As Custom Conjugation Manager I manage enquires into our conjugation services from outside companies. This involves talking to the customer about what it is they want via emails, phone calls and face-to-face meetings. I also generate quotes and manage lab work.
For the most part, the lab work falls into the realm of protein chemistry and 90% of the time that will be antibodies. I am a specialist in the chemical manipulation of antibodies (and proteins, in general). This could be simple things like attaching fluorescent dyes, drugs, or other proteins to an antibody so that you can maintain the binding characteristics of the antibody that you like but are also able to take advantage of the properties of the molecule(s) that you have attached to it.
My first job was with a company called Fleet Bioprocessing. They are a contract research and manufacturing company within the areas of antibody and protein conjugation and assay development. It was during this role I learnt many of the aspects of the job I do now: both the lab expertise and the more customer-facing aspects.
I saw this job advertised on an online jobs board and had put it on the back burner to apply for it. The day I finally put in my application I was contacted within an hour to arrange a phone interview for the next day. It was fortunate that I hadn’t waited any longer as they were finalising interviews that day. So, I would definitely say you should apply for a job as soon as you see it. After the phone interview, I was called into a face-to-face interview where I was asked technical questions focused on the type of work the company does. The next week I started my first job.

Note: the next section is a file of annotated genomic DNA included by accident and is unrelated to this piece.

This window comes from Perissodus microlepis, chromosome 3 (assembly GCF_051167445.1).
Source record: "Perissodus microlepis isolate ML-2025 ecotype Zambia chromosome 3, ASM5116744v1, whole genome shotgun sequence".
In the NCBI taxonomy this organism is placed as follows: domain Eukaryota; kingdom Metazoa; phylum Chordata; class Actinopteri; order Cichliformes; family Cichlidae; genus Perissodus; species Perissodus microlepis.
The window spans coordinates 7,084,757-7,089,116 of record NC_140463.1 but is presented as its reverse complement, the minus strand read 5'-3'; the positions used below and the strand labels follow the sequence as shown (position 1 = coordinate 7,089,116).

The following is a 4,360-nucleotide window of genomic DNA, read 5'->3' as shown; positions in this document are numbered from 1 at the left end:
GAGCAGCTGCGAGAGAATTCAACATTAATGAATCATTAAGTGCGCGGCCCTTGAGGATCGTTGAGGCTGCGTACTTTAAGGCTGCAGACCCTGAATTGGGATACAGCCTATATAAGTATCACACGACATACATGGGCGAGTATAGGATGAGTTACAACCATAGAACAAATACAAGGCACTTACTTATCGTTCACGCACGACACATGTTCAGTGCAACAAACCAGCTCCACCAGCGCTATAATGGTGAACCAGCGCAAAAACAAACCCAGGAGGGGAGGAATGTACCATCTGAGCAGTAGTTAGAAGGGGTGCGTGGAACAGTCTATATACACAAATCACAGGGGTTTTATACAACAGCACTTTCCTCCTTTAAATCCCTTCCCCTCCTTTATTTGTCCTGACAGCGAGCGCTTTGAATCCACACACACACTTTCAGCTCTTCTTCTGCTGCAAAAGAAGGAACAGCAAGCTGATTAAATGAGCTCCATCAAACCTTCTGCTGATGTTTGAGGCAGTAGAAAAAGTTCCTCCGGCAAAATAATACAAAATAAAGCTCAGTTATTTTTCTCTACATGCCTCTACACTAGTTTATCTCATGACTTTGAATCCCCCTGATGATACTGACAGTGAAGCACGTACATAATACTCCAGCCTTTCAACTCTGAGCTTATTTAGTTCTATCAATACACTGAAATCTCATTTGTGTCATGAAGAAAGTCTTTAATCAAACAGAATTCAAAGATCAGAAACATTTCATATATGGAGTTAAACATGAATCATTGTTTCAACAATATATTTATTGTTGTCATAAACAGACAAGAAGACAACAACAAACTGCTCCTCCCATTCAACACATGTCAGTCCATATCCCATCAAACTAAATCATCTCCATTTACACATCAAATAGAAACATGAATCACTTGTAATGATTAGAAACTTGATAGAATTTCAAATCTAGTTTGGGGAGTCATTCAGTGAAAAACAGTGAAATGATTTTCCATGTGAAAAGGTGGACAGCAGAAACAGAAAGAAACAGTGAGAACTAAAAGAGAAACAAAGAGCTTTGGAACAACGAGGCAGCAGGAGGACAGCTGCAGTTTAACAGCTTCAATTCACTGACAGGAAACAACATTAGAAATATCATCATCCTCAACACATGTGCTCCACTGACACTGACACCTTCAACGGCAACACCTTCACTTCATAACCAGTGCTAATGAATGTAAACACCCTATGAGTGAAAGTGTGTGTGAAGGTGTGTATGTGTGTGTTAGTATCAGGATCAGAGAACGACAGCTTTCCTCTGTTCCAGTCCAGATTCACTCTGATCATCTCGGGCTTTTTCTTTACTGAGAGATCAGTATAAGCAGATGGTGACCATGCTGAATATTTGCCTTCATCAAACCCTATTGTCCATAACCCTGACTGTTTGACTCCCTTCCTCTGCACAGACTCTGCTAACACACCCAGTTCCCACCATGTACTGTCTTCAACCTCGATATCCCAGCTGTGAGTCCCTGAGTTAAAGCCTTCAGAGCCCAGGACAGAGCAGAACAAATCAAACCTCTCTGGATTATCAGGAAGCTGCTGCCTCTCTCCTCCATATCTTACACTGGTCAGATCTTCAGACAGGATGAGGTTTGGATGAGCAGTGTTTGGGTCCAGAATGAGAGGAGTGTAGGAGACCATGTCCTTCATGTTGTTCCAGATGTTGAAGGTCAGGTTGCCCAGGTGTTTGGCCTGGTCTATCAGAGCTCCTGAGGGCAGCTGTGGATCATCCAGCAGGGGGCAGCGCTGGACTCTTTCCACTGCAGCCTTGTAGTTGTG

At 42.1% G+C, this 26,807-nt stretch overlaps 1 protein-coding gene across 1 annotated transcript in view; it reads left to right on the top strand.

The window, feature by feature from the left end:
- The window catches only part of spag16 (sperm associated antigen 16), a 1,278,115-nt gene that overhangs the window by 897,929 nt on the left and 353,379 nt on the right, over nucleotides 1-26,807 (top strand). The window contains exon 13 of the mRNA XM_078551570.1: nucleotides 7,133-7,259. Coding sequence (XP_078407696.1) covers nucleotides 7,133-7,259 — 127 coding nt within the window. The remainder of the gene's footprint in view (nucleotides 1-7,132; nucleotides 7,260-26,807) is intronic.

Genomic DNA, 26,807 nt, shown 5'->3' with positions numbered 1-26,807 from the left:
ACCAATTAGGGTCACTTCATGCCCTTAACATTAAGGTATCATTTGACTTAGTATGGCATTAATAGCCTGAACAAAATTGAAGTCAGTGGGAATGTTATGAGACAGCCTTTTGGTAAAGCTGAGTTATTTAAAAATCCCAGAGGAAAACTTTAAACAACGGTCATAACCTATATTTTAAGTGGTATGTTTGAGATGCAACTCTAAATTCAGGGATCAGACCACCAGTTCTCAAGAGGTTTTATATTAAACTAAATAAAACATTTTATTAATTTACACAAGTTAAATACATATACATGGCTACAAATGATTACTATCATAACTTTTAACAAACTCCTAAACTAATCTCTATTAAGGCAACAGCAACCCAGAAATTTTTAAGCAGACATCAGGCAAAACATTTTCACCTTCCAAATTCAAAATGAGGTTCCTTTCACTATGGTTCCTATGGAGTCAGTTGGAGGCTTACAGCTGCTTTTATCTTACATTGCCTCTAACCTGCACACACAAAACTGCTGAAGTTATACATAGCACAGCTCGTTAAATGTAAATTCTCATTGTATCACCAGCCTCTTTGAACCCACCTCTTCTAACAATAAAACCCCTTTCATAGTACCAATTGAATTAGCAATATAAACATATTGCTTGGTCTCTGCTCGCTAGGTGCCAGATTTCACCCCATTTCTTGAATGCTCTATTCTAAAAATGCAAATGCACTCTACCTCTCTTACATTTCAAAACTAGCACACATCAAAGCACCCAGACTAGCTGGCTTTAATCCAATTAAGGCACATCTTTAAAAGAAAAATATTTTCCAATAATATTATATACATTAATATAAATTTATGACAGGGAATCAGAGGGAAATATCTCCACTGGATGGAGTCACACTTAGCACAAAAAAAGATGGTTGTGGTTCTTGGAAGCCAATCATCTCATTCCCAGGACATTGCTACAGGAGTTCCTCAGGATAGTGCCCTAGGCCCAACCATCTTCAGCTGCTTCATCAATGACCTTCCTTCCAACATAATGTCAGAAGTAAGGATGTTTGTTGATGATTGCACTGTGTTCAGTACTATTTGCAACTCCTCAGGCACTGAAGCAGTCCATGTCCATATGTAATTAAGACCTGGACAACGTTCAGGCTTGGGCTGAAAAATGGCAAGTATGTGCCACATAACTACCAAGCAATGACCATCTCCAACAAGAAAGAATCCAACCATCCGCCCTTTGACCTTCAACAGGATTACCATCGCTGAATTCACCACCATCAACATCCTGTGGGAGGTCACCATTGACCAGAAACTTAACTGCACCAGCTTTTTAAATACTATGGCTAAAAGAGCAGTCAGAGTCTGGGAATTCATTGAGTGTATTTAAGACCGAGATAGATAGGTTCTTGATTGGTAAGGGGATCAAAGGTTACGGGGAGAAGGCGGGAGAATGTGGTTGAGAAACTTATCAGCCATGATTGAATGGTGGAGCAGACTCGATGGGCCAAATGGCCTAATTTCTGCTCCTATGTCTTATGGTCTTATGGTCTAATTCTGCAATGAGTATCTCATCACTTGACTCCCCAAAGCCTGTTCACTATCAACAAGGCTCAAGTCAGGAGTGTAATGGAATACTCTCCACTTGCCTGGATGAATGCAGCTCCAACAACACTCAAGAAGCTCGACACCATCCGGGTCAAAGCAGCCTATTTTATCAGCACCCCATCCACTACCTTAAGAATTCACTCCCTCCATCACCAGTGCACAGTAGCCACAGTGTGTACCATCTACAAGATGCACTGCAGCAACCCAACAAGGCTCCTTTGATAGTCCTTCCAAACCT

After completing my PhD, I started working at Fleet Bioprocessing as a senior scientist for around 5 years. I would say the first two years were spent really getting to grips with the role. The type of chemistry work I was doing is not widely taught so I was learning various things in the lab as well as developing my customer-facing skills. As my time at Fleet increased so did my responsibilities and I ended up having line manager responsibilities for technicians in the lab. My role became more of a 50:50 split between lab and desk work.
I then moved to Bio-Rad where I basically became the company’s expert in the same type of work. My role is a mix of custom work for external and internal clients as well as helping to develop new products for the Bio-Rad catalogue. Over time this role has become even more desk-based with lab desk split becoming more 25:75.
Both have proved very important. I hold a BSc, MRes and PhD in Chemistry. My chemistry background allows me to have an understanding chemically what I’m doing in the lab and the best approach to take. However, the years of actual hands-on experience I have built up in protein chemistry and learning what works and doesn’t are invaluable.
The advice I would give anyone who wants to get a head start in science is to try and get hands-on experience outside of your academic course. Many entry-level jobs will look more favourably on applicants who have some experience. You can get this if you contact some companies local to you in a field that you may be interested in and volunteer your time as work experience. I have seen many people take this approach and it really can help you stand out. In general, this approach will probably work better with smaller companies rather than large multinationals.